About the Boy Scouts

Ever since 1910, when an American businessman brought the scouting movement from England to the United States, the Boy Scouts have done their very best to be of service to their communities and their country. Today, Boy Scouts continue to follow these ideals in their own towns and cities, making selfless and generous behavior a part of their everyday life. Since its founding, more than 110 million boys have discovered the timeless values of duty, honor, and service through the Boy Scouts.

Origins of the Boy Scouts

Today’s scouting movement had its roots in the mind of a 19th century English war hero and his desire to train soldiers to survive in foreign territory. Born in London in 1857, Robert Baden-Powell spent much of his life serving in the British cavalry in India, Europe, and South Africa. Baden-Powell based the idea for the boys’ organization on his own experiences as a youngster in England and as a soldier in the British military.

Baden Powell staged the first Boy Scout camp in 1907. For two weeks, boys lived in army tents and were instructed in camping skills, tracking, woodcraft, first aid, and the virtues of honor, dignity, and good citizenship.

After the camp, Baden-Powell wrote the first Boy Scout manual, called Scouting for Boys. It became an instant bestseller, and within weeks, scout troops dotted the British Isles, eventually spreading across the Atlantic and throughout the world.

Boys in the United States were thrilled by the promise of outdoor adventure depicted in Baden-Powell’s bestseller, while leaders of youth organizations quickly grasped its potential for training. Social reformers had long been concerned about the effects of increased urbanization on America’s youth. Worried that children would forget the rural past of their ancestors, reformers like Ernest Seton and Daniel Beard created organizations to promote physical strength, self-reliance, and resourcefulness among American boys.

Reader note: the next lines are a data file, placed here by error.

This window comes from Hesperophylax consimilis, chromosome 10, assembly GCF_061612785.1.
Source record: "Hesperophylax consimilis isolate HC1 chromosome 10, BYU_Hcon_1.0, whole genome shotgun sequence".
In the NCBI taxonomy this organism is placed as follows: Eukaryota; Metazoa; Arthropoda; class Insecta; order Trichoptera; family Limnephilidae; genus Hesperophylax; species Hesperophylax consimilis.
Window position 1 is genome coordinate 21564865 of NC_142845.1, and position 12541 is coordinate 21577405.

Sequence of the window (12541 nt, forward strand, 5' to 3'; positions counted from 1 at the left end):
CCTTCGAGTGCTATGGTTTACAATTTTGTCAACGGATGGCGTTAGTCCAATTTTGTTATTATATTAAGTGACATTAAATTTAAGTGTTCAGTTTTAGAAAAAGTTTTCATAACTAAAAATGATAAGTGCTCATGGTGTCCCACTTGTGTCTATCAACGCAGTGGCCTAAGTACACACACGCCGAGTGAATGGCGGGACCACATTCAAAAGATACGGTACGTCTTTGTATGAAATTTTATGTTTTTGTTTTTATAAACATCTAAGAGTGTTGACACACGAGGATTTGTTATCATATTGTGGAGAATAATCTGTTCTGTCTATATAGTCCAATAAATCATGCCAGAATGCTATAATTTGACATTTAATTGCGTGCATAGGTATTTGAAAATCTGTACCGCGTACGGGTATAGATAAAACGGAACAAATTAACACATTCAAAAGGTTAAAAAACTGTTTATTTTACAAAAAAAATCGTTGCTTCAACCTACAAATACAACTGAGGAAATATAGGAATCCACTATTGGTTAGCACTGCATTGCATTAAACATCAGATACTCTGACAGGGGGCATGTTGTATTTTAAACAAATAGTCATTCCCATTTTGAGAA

The Boy Scout Purpose

There have been many changes in American society between 1910 and today, but the Boy Scouts have maintained the same principles throughout, focusing on character-building, self-reliance, good citizenship, and exploring nature. The Boy Scouts have come a long way, and helping young Americans maneuver toward adulthood is as important today as it was a hundred years ago. It helps that the Boy Scouts know exactly who they are: A strong sense of identity allows a firm grasp on core values, but at the same time, the Boy Scouts meet changing times with the confidence and courage to change. As a result, the Boy Scouts remain vibrant today and are successful in guiding young people as they assume the responsibilities of adulthood.